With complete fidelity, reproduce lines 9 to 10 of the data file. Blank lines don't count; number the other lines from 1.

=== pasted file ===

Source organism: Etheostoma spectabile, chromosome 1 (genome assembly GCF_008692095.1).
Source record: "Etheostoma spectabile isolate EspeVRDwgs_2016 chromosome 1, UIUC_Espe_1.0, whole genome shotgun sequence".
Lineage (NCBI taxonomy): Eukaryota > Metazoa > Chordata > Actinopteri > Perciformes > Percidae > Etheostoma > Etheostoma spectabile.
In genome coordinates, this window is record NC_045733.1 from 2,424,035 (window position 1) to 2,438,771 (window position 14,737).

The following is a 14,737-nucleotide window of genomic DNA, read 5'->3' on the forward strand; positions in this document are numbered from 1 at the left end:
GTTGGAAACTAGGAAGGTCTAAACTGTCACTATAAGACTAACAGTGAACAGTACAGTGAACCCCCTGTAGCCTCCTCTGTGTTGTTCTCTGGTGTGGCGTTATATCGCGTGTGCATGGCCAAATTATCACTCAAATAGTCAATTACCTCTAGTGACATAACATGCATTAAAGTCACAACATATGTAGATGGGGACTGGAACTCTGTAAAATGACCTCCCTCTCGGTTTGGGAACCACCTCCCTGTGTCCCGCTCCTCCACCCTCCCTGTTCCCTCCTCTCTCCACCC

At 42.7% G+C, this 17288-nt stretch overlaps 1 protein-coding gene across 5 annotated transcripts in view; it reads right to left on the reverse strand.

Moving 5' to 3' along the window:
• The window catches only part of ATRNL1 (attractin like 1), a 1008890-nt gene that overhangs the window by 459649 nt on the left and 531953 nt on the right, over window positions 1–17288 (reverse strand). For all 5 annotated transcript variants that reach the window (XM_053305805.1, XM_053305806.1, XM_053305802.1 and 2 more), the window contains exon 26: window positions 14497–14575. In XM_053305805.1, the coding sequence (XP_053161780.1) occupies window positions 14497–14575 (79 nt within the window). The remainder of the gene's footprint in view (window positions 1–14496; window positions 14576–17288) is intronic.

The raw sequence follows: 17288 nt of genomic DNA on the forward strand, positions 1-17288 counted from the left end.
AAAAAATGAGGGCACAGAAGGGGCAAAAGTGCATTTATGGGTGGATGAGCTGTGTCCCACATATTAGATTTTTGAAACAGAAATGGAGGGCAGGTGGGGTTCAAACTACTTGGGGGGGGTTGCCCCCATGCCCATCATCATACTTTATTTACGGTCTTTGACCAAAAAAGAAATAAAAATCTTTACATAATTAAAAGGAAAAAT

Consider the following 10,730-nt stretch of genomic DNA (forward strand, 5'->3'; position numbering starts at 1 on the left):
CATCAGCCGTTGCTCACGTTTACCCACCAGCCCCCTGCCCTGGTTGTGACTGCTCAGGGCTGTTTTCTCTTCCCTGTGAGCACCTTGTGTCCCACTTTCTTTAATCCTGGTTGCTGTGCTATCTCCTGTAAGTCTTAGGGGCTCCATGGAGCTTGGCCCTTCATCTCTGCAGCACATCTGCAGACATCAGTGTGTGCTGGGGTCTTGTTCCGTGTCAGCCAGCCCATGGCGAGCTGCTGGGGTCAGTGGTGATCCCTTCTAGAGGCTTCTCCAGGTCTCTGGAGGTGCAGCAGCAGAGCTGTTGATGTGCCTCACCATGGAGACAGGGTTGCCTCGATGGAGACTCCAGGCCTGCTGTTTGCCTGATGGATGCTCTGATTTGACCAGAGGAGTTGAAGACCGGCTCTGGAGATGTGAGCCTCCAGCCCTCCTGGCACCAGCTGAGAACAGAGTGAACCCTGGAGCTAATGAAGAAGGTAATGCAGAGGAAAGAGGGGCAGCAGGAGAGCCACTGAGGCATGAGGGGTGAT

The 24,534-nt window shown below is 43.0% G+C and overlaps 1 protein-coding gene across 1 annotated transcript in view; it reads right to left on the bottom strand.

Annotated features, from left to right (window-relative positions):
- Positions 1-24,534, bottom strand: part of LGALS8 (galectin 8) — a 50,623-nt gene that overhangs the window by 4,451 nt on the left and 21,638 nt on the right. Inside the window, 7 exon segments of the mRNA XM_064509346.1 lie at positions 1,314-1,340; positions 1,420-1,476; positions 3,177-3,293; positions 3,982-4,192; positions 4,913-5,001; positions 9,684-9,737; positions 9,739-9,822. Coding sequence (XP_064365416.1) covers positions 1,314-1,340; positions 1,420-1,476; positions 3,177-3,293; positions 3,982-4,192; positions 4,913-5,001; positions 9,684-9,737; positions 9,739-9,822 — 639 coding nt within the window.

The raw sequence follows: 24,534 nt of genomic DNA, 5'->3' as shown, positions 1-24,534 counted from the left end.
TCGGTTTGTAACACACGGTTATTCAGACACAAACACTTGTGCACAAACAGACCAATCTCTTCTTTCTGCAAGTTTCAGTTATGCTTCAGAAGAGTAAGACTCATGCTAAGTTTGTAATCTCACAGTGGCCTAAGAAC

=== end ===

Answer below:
• The window catches only part of ATRNL1 (attractin like 1), a 1008890-nt gene that overhangs the window by 459649 nt on the left and 531953 nt on the right, over window positions 1–17288 (reverse strand). For all 5 annotated transcript variants that reach the window (XM_053305805.1, XM_053305806.1, XM_053305802.1 and 2 more), the window contains exon 26: window positions 14497–14575. In XM_053305805.1, the coding sequence (XP_053161780.1) occupies window positions 14497–14575 (79 nt within the window). The remainder of the gene's footprint in view (window positions 1–14496; window positions 14576–17288) is intronic.

The raw sequence follows: 17288 nt of genomic DNA on the forward strand, positions 1-17288 counted from the left end.